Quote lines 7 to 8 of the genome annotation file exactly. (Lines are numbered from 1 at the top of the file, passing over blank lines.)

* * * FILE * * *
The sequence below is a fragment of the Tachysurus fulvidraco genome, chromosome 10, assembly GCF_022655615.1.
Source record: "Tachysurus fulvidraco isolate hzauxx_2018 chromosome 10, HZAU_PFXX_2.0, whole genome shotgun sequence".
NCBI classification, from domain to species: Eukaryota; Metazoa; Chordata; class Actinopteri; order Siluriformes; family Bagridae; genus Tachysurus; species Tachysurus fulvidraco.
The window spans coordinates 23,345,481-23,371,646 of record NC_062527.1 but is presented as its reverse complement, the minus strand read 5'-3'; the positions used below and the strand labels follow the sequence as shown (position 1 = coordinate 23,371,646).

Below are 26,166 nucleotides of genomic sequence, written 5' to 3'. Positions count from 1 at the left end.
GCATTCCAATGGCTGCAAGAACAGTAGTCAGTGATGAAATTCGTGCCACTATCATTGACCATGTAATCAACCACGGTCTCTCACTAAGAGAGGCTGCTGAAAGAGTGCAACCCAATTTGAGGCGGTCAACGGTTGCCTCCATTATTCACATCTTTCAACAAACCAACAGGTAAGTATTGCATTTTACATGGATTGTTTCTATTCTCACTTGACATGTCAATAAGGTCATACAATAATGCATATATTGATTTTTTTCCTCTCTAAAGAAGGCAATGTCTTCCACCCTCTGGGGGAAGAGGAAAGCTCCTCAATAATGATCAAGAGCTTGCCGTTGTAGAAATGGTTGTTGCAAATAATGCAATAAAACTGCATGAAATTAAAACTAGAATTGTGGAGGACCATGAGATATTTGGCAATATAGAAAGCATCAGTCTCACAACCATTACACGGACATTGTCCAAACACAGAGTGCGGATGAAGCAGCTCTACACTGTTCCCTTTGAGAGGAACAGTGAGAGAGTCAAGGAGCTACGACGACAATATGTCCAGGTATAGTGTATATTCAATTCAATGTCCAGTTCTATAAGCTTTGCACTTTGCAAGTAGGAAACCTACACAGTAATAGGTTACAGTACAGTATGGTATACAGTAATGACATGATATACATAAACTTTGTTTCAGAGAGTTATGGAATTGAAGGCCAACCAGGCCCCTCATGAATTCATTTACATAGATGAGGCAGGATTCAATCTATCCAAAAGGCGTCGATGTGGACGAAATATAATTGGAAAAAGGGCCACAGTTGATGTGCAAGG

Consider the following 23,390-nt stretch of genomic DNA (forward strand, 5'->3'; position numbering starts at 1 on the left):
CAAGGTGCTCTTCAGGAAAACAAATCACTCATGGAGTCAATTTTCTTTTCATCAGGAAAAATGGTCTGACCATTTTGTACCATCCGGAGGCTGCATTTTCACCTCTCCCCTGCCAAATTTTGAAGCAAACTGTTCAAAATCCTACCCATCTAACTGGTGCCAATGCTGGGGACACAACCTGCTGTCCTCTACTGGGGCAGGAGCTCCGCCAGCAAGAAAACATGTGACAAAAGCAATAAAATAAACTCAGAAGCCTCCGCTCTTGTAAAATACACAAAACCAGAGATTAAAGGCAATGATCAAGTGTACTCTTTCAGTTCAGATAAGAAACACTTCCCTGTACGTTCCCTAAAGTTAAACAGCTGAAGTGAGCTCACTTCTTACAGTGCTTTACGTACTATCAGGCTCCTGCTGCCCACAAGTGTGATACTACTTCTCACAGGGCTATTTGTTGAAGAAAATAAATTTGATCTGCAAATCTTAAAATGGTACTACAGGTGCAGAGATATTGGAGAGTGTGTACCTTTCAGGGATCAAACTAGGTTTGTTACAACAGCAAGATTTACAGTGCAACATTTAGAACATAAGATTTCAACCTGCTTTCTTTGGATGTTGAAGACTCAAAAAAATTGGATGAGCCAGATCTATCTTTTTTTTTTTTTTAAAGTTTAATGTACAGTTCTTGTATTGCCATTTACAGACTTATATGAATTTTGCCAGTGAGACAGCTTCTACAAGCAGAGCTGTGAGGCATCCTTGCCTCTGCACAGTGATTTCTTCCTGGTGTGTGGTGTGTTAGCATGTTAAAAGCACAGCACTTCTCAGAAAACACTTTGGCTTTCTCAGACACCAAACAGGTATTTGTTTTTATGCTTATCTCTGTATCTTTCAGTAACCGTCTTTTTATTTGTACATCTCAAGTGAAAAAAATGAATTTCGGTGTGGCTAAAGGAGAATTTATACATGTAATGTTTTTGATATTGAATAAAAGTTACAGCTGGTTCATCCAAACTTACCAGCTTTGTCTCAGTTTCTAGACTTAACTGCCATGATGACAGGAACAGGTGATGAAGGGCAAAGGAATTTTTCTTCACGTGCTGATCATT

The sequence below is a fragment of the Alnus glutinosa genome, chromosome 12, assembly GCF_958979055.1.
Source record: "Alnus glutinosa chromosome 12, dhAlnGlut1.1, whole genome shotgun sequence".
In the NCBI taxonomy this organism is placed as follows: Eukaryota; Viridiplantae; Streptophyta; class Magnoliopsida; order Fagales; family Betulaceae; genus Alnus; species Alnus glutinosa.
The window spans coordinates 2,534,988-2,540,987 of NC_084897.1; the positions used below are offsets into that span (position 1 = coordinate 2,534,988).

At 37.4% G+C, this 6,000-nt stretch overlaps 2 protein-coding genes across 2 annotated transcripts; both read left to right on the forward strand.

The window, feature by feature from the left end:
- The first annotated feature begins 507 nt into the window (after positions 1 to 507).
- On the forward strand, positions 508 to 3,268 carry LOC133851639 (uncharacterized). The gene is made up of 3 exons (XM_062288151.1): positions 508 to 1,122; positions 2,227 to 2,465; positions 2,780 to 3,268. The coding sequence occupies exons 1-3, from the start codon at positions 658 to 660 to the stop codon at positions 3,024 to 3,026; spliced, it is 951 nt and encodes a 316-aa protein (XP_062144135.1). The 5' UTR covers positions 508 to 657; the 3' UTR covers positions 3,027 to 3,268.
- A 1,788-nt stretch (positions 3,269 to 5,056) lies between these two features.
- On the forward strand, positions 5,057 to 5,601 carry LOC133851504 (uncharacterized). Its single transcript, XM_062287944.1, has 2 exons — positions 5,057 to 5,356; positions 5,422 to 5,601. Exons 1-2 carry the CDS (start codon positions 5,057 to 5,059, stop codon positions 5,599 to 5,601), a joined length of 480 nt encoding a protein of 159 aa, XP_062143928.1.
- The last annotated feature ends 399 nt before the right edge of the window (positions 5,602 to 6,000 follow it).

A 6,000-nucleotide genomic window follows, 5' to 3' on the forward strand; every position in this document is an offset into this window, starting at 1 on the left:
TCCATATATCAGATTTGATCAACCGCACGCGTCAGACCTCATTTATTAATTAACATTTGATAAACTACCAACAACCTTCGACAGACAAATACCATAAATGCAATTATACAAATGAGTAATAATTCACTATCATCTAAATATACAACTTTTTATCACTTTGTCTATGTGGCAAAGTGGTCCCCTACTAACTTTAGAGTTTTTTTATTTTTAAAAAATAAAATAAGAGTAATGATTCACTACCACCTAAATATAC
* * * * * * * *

Consider the following 23,390-nt stretch of genomic DNA (forward strand, 5'->3'; position numbering starts at 1 on the left):
CAAGGTGCTCTTCAGGAAAACAAATCACTCATGGAGTCAATTTTCTTTTCATCAGGAAAAATGGTCTGACCATTTTGTACCATCCGGAGGCTGCATTTTCACCTCTCCCCTGCCAAATTTTGAAGCAAACTGTTCAAAATCCTACCCATCTAACTGGTGCCAATGCTGGGGACACAACCTGCTGTCCTCTACTGGGGCAGGAGCTCCGCCAGCAAGAAAACATGTGACAAAAGCAATAAAATAAACTCAGAAGCCTCCGCTCTTGTAAAATACACAAAACCAGAGATTAAAGGCAATGATCAAGTGTACTCTTTCAGTTCAGATAAGAAACACTTCCCTGTACGTTCCCTAAAGTTAAACAGCTGAAGTGAGCTCACTTCTTACAGTGCTTTACGTACTATCAGGCTCCTGCTGCCCACAAGTGTGATACTACTTCTCACAGGGCTATTTGTTGAAGAAAATAAATTTGATCTGCAAATCTTAAAATGGTACTACAGGTGCAGAGATATTGGAGAGTGTGTACCTTTCAGGGATCAAACTAGGTTTGTTACAACAGCAAGATTTACAGTGCAACATTTAGAACATAAGATTTCAACCTGCTTTCTTTGGATGTTGAAGACTCAAAAAAATTGGATGAGCCAGATCTATCTTTTTTTTTTTTTTAAAGTTTAATGTACAGTTCTTGTATTGCCATTTACAGACTTATATGAATTTTGCCAGTGAGACAGCTTCTACAAGCAGAGCTGTGAGGCATCCTTGCCTCTGCACAGTGATTTCTTCCTGGTGTGTGGTGTGTTAGCATGTTAAAAGCACAGCACTTCTCAGAAAACACTTTGGCTTTCTCAGACACCAAACAGGTATTTGTTTTTATGCTTATCTCTGTATCTTTCAGTAACCGTCTTTTTATTTGTACATCTCAAGTGAAAAAAATGAATTTCGGTGTGGCTAAAGGAGAATTTATACATGTAATGTTTTTGATATTGAATAAAAGTTACAGCTGGTTCATCCAAACTTACCAGCTTTGTCTCAGTTTCTAGACTTAACTGCCATGATGACAGGAACAGGTGATGAAGGGCAAAGGAATTTTTCTTCACGTGCTGATCATT